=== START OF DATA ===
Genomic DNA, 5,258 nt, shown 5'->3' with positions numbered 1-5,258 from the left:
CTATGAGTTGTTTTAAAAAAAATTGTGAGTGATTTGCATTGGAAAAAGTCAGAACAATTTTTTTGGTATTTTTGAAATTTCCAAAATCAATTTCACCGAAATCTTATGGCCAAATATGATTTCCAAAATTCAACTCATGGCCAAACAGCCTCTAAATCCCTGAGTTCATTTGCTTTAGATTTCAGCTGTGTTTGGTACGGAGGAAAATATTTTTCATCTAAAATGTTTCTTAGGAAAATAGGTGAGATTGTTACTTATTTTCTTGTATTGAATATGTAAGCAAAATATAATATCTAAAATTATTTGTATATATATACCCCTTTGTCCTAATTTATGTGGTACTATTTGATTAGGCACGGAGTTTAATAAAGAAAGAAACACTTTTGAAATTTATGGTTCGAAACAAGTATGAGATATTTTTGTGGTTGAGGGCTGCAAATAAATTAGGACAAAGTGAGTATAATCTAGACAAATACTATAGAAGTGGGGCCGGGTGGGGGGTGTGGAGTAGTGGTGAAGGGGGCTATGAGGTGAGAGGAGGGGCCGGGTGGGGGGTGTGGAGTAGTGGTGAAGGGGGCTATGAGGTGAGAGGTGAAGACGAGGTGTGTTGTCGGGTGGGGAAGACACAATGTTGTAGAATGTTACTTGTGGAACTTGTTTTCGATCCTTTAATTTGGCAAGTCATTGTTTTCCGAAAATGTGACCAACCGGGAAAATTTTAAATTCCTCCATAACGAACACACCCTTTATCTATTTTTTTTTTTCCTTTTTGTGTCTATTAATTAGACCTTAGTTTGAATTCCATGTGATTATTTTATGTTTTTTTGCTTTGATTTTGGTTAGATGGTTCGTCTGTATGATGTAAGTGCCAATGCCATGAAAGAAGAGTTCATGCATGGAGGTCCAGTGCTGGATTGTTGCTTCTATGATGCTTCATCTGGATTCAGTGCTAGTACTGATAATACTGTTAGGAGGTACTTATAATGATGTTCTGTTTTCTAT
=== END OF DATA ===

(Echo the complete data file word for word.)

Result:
Genomic DNA, 5,258 nt, shown 5'->3' with positions numbered 1-5,258 from the left:
CTATGAGTTGTTTTAAAAAAAATTGTGAGTGATTTGCATTGGAAAAAGTCAGAACAATTTTTTTGGTATTTTTGAAATTTCCAAAATCAATTTCACCGAAATCTTATGGCCAAATATGATTTCCAAAATTCAACTCATGGCCAAACAGCCTCTAAATCCCTGAGTTCATTTGCTTTAGATTTCAGCTGTGTTTGGTACGGAGGAAAATATTTTTCATCTAAAATGTTTCTTAGGAAAATAGGTGAGATTGTTACTTATTTTCTTGTATTGAATATGTAAGCAAAATATAATATCTAAAATTATTTGTATATATATACCCCTTTGTCCTAATTTATGTGGTACTATTTGATTAGGCACGGAGTTTAATAAAGAAAGAAACACTTTTGAAATTTATGGTTCGAAACAAGTATGAGATATTTTTGTGGTTGAGGGCTGCAAATAAATTAGGACAAAGTGAGTATAATCTAGACAAATACTATAGAAGTGGGGCCGGGTGGGGGGTGTGGAGTAGTGGTGAAGGGGGCTATGAGGTGAGAGGAGGGGCCGGGTGGGGGGTGTGGAGTAGTGGTGAAGGGGGCTATGAGGTGAGAGGTGAAGACGAGGTGTGTTGTCGGGTGGGGAAGACACAATGTTGTAGAATGTTACTTGTGGAACTTGTTTTCGATCCTTTAATTTGGCAAGTCATTGTTTTCCGAAAATGTGACCAACCGGGAAAATTTTAAATTCCTCCATAACGAACACACCCTTTATCTATTTTTTTTTTTCCTTTTTGTGTCTATTAATTAGACCTTAGTTTGAATTCCATGTGATTATTTTATGTTTTTTTGCTTTGATTTTGGTTAGATGGTTCGTCTGTATGATGTAAGTGCCAATGCCATGAAAGAAGAGTTCATGCATGGAGGTCCAGTGCTGGATTGTTGCTTCTATGATGCTTCATCTGGATTCAGTGCTAGTACTGATAATACTGTTAGGAGGTACTTATAATGATGTTCTGTTTTCTAT